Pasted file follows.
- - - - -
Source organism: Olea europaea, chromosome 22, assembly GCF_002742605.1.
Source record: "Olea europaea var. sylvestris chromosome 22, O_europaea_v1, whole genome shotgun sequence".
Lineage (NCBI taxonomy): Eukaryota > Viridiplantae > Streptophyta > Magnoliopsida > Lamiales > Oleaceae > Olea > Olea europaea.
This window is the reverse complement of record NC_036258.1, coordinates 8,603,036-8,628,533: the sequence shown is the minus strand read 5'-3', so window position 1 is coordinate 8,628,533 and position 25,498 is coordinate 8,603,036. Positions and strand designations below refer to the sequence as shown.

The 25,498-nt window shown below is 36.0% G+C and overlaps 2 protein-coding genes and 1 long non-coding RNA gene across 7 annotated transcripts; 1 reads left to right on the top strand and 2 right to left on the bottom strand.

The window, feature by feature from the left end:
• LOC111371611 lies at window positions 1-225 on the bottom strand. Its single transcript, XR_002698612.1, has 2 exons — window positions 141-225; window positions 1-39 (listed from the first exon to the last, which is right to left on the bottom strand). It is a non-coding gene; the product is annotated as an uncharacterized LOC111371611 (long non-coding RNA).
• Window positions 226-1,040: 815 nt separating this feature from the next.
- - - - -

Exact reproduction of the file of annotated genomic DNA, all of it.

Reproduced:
Source organism: Olea europaea, chromosome 22, assembly GCF_002742605.1.
Source record: "Olea europaea var. sylvestris chromosome 22, O_europaea_v1, whole genome shotgun sequence".
Lineage (NCBI taxonomy): Eukaryota > Viridiplantae > Streptophyta > Magnoliopsida > Lamiales > Oleaceae > Olea > Olea europaea.
This window is the reverse complement of record NC_036258.1, coordinates 8,603,036-8,628,533: the sequence shown is the minus strand read 5'-3', so window position 1 is coordinate 8,628,533 and position 25,498 is coordinate 8,603,036. Positions and strand designations below refer to the sequence as shown.

The 25,498-nt window shown below is 36.0% G+C and overlaps 2 protein-coding genes and 1 long non-coding RNA gene across 7 annotated transcripts; 1 reads left to right on the top strand and 2 right to left on the bottom strand.

The window, feature by feature from the left end:
• LOC111371611 lies at window positions 1-225 on the bottom strand. Its single transcript, XR_002698612.1, has 2 exons — window positions 141-225; window positions 1-39 (listed from the first exon to the last, which is right to left on the bottom strand). It is a non-coding gene; the product is annotated as an uncharacterized LOC111371611 (long non-coding RNA).
• Window positions 226-1,040: 815 nt separating this feature from the next.